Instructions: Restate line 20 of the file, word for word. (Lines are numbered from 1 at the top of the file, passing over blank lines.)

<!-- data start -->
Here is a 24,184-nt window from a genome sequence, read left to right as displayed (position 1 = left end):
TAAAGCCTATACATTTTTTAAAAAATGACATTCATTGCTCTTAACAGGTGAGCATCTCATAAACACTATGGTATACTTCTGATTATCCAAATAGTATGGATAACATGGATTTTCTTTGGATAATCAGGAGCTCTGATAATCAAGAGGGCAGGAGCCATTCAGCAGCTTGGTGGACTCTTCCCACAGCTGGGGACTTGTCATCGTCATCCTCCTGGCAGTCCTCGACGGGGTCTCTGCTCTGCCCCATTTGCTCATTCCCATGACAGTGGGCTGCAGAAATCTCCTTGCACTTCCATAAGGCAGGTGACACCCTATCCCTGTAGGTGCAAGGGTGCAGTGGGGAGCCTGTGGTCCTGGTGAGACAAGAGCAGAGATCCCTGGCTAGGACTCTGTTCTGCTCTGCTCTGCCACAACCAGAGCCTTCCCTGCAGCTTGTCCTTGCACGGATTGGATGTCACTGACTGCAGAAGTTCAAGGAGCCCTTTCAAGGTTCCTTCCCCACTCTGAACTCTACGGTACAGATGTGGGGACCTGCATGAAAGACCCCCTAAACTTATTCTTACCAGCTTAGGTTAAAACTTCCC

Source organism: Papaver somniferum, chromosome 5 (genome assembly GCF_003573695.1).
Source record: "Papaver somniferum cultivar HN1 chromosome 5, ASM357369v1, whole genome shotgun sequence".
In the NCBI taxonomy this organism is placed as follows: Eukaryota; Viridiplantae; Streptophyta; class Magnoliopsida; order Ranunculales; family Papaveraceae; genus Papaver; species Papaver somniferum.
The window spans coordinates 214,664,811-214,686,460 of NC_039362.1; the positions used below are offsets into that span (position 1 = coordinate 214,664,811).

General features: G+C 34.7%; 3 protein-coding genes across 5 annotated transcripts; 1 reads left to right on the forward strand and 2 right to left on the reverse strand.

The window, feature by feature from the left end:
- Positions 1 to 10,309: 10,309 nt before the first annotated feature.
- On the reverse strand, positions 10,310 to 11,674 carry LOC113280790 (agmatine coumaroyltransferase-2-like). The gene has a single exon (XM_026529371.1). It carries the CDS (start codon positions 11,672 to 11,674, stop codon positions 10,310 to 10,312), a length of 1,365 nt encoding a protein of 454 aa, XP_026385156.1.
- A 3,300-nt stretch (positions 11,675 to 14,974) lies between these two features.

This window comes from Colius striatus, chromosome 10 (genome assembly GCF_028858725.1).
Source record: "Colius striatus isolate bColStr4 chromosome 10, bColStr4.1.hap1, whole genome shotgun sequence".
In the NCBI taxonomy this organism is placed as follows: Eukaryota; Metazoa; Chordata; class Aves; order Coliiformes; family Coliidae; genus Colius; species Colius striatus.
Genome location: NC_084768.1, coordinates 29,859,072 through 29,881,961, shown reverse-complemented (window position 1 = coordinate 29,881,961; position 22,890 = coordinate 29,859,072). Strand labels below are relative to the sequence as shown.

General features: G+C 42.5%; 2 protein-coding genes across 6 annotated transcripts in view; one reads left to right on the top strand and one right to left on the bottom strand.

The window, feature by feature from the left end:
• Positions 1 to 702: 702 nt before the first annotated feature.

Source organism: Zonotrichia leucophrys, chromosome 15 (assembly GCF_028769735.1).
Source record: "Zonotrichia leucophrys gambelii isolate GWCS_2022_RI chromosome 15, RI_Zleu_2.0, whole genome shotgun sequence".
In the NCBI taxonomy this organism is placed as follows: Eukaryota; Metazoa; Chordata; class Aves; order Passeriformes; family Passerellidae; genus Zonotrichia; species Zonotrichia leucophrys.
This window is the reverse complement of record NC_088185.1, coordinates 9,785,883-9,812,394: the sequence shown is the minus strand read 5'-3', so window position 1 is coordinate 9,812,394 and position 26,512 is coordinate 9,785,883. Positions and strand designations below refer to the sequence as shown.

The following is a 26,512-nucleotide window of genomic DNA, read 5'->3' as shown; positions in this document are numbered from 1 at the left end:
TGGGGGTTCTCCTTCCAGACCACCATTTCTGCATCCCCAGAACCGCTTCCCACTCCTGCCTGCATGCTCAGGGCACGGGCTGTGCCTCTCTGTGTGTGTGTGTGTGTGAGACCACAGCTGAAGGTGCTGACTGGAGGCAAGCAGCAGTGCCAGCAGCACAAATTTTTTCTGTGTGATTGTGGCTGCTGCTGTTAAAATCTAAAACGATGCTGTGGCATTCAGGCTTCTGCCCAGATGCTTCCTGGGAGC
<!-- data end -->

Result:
Source record: "Zonotrichia leucophrys gambelii isolate GWCS_2022_RI chromosome 15, RI_Zleu_2.0, whole genome shotgun sequence".